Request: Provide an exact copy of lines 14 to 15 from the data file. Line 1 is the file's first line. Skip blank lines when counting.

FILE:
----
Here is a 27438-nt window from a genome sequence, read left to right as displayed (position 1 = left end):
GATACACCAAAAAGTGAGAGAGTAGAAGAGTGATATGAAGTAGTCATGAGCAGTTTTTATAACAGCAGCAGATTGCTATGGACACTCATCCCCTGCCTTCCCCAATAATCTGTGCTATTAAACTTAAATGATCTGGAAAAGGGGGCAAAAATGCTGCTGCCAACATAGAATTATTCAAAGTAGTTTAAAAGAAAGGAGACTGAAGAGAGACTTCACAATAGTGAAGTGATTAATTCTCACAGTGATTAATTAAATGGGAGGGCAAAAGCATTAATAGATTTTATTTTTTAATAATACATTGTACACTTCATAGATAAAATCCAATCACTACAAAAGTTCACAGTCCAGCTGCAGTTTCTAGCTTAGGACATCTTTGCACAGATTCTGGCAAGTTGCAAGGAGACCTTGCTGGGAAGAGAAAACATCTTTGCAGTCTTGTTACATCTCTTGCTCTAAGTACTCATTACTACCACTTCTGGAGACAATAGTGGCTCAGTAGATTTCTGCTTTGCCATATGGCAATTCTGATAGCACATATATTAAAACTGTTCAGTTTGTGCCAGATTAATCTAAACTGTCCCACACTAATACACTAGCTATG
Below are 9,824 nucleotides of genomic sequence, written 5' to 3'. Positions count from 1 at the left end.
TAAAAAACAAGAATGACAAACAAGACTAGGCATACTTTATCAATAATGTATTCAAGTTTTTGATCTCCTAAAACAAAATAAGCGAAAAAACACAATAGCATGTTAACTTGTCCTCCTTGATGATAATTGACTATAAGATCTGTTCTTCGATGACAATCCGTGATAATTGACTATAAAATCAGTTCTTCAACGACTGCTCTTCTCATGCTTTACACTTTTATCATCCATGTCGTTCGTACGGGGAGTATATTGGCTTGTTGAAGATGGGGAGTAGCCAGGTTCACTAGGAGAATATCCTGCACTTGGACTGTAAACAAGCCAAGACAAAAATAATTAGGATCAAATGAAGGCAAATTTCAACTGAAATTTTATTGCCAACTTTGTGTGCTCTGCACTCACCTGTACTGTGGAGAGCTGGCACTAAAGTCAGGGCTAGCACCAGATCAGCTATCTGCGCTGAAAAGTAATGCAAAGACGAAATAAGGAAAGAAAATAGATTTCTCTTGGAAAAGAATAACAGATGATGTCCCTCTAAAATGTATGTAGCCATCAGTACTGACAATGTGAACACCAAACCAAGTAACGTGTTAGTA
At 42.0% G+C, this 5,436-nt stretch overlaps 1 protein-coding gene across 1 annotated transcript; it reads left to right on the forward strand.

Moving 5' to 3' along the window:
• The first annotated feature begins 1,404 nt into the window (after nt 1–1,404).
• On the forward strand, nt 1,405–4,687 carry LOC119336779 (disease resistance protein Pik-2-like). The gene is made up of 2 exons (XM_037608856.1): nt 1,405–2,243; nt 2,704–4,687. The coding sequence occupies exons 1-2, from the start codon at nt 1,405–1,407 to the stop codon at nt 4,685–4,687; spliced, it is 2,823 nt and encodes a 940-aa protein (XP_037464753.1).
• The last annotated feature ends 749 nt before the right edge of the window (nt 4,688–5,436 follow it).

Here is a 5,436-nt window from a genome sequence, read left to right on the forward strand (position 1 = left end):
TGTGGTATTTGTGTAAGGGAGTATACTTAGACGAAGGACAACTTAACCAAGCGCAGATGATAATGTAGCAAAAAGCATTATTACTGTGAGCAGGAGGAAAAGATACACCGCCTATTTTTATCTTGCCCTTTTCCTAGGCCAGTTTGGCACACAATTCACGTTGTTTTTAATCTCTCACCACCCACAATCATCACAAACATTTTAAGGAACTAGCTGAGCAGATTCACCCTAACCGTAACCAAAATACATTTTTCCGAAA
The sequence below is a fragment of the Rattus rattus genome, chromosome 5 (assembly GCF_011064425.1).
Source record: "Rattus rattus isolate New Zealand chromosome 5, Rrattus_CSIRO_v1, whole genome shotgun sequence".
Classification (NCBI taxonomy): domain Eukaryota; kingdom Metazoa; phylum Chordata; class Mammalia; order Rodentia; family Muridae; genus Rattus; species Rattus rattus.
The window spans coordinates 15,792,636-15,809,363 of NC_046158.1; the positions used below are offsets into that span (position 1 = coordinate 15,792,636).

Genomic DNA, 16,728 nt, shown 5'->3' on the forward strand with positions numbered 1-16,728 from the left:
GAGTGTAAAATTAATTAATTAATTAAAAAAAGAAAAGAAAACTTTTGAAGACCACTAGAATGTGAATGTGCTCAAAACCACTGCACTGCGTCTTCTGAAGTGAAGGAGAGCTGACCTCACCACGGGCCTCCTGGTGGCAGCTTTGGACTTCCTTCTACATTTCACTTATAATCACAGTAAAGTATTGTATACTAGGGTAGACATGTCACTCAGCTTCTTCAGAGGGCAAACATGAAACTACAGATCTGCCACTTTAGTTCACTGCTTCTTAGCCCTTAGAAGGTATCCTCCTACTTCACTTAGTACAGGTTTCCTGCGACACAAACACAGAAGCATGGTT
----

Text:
Classification (NCBI taxonomy): domain Eukaryota; kingdom Metazoa; phylum Chordata; class Mammalia; order Rodentia; family Muridae; genus Rattus; species Rattus rattus.
The window spans coordinates 15,792,636-15,809,363 of NC_046158.1; the positions used below are offsets into that span (position 1 = coordinate 15,792,636).